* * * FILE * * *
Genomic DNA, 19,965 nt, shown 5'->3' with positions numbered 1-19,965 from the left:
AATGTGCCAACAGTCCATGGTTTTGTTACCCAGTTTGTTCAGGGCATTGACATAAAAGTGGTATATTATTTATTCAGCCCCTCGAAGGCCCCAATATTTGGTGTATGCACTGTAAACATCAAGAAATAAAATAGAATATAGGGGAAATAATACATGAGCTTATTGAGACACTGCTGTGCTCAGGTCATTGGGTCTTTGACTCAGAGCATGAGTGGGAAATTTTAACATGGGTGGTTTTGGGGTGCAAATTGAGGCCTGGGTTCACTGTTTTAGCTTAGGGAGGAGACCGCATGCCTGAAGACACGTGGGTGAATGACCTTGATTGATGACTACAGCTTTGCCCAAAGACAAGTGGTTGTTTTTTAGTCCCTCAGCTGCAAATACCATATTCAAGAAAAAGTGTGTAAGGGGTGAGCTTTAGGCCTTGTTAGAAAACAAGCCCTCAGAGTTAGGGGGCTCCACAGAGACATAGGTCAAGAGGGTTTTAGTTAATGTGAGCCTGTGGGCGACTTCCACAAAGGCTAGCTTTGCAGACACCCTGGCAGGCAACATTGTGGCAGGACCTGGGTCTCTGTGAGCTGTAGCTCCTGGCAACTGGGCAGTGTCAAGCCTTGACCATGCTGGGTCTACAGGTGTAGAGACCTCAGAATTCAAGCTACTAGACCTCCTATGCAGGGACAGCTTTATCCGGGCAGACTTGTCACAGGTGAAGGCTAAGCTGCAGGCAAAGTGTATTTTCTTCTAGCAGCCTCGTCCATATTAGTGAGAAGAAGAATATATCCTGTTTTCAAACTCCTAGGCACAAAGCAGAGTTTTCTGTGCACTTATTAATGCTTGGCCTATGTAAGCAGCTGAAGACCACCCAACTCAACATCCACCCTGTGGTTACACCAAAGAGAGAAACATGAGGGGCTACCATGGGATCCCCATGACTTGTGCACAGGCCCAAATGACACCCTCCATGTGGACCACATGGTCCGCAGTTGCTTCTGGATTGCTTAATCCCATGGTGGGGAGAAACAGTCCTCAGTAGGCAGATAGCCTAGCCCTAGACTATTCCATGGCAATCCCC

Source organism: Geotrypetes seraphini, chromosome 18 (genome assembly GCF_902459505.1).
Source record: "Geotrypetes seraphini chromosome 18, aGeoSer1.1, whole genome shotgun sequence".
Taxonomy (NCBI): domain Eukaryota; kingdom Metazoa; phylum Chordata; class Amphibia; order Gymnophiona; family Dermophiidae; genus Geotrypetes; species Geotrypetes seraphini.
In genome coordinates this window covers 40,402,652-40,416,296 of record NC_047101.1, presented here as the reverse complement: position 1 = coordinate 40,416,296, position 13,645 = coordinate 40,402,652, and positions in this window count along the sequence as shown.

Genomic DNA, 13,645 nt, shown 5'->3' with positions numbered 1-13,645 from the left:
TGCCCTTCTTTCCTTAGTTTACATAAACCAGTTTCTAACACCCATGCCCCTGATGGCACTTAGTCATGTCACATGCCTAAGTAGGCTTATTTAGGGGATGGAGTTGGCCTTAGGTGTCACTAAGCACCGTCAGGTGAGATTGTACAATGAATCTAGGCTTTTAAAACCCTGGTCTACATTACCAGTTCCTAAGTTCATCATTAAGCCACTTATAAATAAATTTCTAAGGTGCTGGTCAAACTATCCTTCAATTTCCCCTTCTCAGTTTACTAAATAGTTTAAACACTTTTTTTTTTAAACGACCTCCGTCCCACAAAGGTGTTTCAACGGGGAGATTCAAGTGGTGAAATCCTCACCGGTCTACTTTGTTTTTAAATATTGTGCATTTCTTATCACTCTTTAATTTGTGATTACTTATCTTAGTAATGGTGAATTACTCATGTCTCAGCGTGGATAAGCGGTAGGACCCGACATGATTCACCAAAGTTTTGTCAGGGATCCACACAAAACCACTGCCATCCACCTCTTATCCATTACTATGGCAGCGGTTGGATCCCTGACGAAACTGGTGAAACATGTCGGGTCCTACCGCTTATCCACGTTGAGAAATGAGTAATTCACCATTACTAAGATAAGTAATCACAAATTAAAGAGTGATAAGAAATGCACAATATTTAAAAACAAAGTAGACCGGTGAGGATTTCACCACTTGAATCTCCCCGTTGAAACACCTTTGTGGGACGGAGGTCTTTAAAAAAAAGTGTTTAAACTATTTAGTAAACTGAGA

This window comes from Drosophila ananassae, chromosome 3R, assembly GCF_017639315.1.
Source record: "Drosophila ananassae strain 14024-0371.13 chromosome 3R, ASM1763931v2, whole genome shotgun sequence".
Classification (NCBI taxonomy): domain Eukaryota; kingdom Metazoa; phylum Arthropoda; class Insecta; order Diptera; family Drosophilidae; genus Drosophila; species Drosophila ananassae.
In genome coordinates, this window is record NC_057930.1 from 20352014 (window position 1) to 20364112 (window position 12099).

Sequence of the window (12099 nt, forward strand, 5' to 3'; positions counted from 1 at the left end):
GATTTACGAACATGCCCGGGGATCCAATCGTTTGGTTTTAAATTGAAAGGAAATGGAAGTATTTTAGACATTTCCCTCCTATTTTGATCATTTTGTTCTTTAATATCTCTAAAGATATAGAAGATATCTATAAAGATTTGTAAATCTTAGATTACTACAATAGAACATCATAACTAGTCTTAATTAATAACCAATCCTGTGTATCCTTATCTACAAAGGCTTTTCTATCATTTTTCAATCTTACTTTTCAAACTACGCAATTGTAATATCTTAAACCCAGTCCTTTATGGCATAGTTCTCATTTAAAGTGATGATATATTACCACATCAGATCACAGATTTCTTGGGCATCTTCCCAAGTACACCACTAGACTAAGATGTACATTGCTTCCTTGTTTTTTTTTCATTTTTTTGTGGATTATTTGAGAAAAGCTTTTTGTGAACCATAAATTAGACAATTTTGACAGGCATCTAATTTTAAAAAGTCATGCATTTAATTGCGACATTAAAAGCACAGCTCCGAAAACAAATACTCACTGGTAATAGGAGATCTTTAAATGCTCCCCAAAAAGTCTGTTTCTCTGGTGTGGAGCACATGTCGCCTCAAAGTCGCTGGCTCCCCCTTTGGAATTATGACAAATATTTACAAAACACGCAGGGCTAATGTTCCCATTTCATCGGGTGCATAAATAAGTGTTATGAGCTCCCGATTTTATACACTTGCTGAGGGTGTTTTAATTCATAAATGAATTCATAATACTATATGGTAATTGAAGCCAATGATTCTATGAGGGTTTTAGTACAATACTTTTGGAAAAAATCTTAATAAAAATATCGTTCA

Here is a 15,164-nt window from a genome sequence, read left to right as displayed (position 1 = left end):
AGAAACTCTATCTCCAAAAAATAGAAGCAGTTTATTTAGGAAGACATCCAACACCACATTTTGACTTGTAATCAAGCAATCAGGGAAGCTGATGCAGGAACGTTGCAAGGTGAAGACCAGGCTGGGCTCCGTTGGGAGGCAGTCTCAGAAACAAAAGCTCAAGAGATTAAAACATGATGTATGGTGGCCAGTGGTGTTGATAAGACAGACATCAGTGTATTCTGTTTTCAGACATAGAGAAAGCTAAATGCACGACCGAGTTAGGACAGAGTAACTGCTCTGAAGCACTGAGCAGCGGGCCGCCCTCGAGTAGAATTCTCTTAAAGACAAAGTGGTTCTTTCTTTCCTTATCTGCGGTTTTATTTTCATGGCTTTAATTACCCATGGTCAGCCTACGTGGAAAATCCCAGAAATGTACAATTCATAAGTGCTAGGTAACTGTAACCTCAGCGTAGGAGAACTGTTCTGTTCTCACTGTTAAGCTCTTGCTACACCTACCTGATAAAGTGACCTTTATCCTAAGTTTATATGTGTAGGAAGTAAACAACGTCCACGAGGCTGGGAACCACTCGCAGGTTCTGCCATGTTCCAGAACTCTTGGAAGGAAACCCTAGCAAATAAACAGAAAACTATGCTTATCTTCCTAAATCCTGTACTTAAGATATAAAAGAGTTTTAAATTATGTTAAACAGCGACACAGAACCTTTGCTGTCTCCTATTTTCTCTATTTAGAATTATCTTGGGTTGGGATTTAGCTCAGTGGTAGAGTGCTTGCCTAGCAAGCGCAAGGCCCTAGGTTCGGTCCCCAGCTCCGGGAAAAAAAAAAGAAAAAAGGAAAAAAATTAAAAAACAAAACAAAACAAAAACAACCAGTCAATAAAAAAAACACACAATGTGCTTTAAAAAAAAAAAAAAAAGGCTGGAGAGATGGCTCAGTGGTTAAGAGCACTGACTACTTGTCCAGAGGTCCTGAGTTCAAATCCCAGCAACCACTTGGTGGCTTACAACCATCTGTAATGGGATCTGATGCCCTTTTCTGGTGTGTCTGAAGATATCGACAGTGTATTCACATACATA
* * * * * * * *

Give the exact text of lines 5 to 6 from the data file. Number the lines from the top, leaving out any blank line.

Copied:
Taxonomy (NCBI): domain Eukaryota; kingdom Metazoa; phylum Chordata; class Amphibia; order Gymnophiona; family Dermophiidae; genus Geotrypetes; species Geotrypetes seraphini.
In genome coordinates this window covers 40,402,652-40,416,296 of record NC_047101.1, presented here as the reverse complement: position 1 = coordinate 40,416,296, position 13,645 = coordinate 40,402,652, and positions in this window count along the sequence as shown.